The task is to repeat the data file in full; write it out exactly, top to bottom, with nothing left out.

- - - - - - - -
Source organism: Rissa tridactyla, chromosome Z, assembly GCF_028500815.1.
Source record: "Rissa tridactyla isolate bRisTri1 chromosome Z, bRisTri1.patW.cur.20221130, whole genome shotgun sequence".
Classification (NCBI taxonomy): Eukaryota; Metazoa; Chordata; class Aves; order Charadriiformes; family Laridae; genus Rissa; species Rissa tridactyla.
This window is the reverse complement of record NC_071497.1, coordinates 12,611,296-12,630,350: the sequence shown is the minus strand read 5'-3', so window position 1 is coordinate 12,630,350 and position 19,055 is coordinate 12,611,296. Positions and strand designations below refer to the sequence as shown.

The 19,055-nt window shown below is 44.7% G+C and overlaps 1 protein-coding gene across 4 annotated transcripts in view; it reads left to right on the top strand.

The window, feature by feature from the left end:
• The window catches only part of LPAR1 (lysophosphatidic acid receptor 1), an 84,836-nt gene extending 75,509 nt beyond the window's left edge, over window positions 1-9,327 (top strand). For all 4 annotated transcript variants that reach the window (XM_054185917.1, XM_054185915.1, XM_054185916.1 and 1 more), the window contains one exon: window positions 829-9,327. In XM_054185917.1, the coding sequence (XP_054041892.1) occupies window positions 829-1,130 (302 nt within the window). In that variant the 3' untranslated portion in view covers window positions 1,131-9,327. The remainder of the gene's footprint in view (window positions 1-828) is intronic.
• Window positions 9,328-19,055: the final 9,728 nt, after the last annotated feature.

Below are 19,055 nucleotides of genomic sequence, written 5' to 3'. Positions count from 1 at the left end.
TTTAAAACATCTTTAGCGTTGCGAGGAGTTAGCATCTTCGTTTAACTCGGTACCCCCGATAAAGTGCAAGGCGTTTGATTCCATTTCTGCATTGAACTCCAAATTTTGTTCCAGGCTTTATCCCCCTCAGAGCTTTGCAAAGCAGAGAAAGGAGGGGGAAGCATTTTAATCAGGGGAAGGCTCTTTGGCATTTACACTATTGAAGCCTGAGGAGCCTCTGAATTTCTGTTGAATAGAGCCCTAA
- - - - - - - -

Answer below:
Source organism: Rissa tridactyla, chromosome Z, assembly GCF_028500815.1.
Source record: "Rissa tridactyla isolate bRisTri1 chromosome Z, bRisTri1.patW.cur.20221130, whole genome shotgun sequence".
Classification (NCBI taxonomy): Eukaryota; Metazoa; Chordata; class Aves; order Charadriiformes; family Laridae; genus Rissa; species Rissa tridactyla.
This window is the reverse complement of record NC_071497.1, coordinates 12,611,296-12,630,350: the sequence shown is the minus strand read 5'-3', so window position 1 is coordinate 12,630,350 and position 19,055 is coordinate 12,611,296. Positions and strand designations below refer to the sequence as shown.

The 19,055-nt window shown below is 44.7% G+C and overlaps 1 protein-coding gene across 4 annotated transcripts in view; it reads left to right on the top strand.

The window, feature by feature from the left end:
• The window catches only part of LPAR1 (lysophosphatidic acid receptor 1), an 84,836-nt gene extending 75,509 nt beyond the window's left edge, over window positions 1-9,327 (top strand). For all 4 annotated transcript variants that reach the window (XM_054185917.1, XM_054185915.1, XM_054185916.1 and 1 more), the window contains one exon: window positions 829-9,327. In XM_054185917.1, the coding sequence (XP_054041892.1) occupies window positions 829-1,130 (302 nt within the window). In that variant the 3' untranslated portion in view covers window positions 1,131-9,327. The remainder of the gene's footprint in view (window positions 1-828) is intronic.
• Window positions 9,328-19,055: the final 9,728 nt, after the last annotated feature.

Below are 19,055 nucleotides of genomic sequence, written 5' to 3'. Positions count from 1 at the left end.
TTTAAAACATCTTTAGCGTTGCGAGGAGTTAGCATCTTCGTTTAACTCGGTACCCCCGATAAAGTGCAAGGCGTTTGATTCCATTTCTGCATTGAACTCCAAATTTTGTTCCAGGCTTTATCCCCCTCAGAGCTTTGCAAAGCAGAGAAAGGAGGGGGAAGCATTTTAATCAGGGGAAGGCTCTTTGGCATTTACACTATTGAAGCCTGAGGAGCCTCTGAATTTCTGTTGAATAGAGCCCTAA